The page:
The Supreme Court issued an interesting First Amendment decision yesterday that is worthy of note on multiple levels–both for the important lessons it teaches about our modern social media society, and also for what it says about the boundaries of what public officials and school administrators can and cannot do, under the First Amendment, when somebody says something that they really don’t like. You can read the Supreme Court opinion here.
The facts are straightforward. A high school freshman tried out for the school cheerleading squad. She didn’t make varsity, but was offered a spot on the junior varsity. She was disappointed and angry about the decision, particularly since another freshman made the varsity squad and–like so many teenagers (and adults) these days–she took to social media to vent her apparently considerable frustrations. She took a picture, at a location off school grounds, that showed her and a friend with middle fingers raised and a caption with the Queen Mother Of Curses used in connection with the school and the cheer squad, and sent it to her 250 Snapchat “friends”–which included some other students who were members of the cheer squad. They took pictures to preserve the Snapchat post, which then was shared with other students, the cheerleading coach, and eventually the school administration.
And there’s the lesson in today’s social media-saturated world: don’t post or share something that you wouldn’t want to be circulated to everyone in town or printed on the front page of the newspaper. If our kids were still in school, I’d have them read this decision about an ill-advised social media effort that had immediate consequences and eventually ended up in the United States Supreme Court, and suggest that they think about the disappointed cheer squad applicant the next time they wanted to send an edgy, racy, or profanity-laced tweet, Snapchat, or other social media posting. And adults, including me, would benefit by reading it, too, as a useful reminder about how intemperate language launched in the heat of the moment can have lasting, and unwanted, ramifications.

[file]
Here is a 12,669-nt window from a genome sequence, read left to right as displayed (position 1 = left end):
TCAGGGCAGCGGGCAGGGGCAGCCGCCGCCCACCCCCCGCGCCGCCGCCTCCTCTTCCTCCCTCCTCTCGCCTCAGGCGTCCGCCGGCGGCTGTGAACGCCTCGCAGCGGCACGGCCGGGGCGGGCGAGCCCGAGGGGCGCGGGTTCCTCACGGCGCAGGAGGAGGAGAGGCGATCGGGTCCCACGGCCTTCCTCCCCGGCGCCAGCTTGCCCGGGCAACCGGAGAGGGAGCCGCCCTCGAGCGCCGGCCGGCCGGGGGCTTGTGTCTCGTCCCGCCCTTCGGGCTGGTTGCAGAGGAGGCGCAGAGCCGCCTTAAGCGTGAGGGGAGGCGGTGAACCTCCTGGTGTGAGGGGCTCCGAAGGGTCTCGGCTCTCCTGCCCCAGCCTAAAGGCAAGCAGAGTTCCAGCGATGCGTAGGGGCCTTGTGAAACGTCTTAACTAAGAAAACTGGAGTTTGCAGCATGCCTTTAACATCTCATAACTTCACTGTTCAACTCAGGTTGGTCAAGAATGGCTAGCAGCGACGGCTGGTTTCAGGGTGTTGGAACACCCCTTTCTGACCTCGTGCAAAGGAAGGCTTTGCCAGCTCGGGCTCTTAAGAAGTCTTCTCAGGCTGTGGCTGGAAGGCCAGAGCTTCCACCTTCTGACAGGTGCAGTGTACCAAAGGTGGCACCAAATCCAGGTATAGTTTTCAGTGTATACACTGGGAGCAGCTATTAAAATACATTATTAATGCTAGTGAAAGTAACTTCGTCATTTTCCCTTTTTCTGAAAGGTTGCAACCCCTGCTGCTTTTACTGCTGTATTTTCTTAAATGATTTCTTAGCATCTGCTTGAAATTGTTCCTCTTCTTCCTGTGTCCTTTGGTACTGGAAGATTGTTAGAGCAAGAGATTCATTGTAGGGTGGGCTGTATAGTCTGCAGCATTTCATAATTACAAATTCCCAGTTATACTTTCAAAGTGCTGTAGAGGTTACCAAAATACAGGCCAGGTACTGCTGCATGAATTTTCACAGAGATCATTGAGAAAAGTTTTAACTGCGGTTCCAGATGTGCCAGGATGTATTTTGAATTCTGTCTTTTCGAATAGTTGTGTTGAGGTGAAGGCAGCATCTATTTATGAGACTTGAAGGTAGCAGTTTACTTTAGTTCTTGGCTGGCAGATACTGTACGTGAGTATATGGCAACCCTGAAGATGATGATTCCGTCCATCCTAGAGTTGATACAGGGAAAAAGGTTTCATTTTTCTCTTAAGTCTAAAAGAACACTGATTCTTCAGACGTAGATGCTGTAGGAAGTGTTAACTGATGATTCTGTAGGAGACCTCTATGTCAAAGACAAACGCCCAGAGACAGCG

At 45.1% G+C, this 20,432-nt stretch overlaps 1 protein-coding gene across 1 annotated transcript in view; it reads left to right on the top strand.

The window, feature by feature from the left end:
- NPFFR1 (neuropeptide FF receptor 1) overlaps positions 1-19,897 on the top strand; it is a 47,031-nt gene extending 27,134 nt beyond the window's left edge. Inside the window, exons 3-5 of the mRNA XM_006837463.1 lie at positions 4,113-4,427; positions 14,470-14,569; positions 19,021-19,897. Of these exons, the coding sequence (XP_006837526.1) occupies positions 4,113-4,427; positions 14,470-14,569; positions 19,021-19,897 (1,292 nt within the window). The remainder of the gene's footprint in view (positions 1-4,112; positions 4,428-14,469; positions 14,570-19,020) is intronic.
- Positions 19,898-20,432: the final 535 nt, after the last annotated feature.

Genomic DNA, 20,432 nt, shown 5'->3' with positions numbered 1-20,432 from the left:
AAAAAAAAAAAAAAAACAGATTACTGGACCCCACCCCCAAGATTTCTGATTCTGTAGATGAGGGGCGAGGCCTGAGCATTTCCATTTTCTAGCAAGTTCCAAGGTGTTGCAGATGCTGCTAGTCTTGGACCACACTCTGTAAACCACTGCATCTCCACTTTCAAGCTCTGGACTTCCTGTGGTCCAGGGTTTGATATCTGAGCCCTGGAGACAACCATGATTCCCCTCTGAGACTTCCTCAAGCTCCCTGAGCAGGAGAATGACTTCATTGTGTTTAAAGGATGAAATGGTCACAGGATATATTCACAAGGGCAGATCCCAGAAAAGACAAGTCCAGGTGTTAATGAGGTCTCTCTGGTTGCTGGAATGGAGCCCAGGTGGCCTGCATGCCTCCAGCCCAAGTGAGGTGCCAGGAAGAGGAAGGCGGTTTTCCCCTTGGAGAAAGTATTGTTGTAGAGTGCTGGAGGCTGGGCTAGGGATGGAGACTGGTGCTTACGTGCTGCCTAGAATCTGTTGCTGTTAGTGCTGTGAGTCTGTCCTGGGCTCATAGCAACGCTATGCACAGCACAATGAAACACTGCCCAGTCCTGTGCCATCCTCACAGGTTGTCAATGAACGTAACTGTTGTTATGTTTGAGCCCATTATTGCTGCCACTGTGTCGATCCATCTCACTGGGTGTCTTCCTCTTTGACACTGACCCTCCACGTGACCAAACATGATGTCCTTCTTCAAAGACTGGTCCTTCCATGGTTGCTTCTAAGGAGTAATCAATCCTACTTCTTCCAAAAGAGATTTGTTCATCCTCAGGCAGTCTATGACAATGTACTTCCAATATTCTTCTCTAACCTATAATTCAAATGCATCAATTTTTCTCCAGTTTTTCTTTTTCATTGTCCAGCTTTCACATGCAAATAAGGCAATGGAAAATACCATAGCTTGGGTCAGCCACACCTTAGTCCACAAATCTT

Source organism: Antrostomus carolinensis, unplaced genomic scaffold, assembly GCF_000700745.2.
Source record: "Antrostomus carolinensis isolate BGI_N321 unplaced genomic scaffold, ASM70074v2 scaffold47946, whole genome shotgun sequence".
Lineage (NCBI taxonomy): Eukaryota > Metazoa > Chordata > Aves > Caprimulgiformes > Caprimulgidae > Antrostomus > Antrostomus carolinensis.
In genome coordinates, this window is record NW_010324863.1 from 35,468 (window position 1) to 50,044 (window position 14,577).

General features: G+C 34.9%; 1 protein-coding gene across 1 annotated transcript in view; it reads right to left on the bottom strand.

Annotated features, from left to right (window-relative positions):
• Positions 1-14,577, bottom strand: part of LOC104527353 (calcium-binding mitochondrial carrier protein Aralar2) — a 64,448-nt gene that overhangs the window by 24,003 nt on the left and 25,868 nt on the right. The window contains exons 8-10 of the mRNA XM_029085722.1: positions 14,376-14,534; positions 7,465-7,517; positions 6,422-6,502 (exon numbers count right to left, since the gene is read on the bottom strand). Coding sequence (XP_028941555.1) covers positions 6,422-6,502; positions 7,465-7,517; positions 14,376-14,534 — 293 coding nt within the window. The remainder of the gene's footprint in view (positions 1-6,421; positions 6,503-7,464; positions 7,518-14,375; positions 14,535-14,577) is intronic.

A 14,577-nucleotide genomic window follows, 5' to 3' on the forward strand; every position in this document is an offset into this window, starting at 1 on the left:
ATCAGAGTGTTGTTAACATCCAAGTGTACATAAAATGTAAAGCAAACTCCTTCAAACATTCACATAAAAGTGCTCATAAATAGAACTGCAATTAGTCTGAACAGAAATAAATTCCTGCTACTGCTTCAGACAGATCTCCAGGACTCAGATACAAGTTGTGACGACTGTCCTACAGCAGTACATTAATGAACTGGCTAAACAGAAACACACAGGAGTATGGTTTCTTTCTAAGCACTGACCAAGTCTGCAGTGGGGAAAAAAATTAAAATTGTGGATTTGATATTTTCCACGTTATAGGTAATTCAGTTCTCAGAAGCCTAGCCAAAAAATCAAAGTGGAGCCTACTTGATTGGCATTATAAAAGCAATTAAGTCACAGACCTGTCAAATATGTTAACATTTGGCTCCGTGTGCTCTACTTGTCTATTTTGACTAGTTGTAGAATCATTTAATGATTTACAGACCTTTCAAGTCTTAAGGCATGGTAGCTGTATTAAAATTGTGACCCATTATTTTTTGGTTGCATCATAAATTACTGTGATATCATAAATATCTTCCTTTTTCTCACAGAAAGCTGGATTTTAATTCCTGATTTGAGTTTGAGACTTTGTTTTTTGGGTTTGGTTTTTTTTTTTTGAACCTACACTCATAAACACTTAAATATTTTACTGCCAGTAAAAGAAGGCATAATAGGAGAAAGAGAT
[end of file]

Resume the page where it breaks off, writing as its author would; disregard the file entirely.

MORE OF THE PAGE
In this case, the student apologized for the vulgar photo and crude language, but the school administration found that she had violated team and school rules by using a profanity in connection with a school extracurricular activity, and she was suspended from the cheer squad for a year. The student and her parents sued, claiming that the school’s disciplinary action violated the right to freedom of speech under the First Amendment. The Supreme Court ruled, in an 8-1 decision, that it did.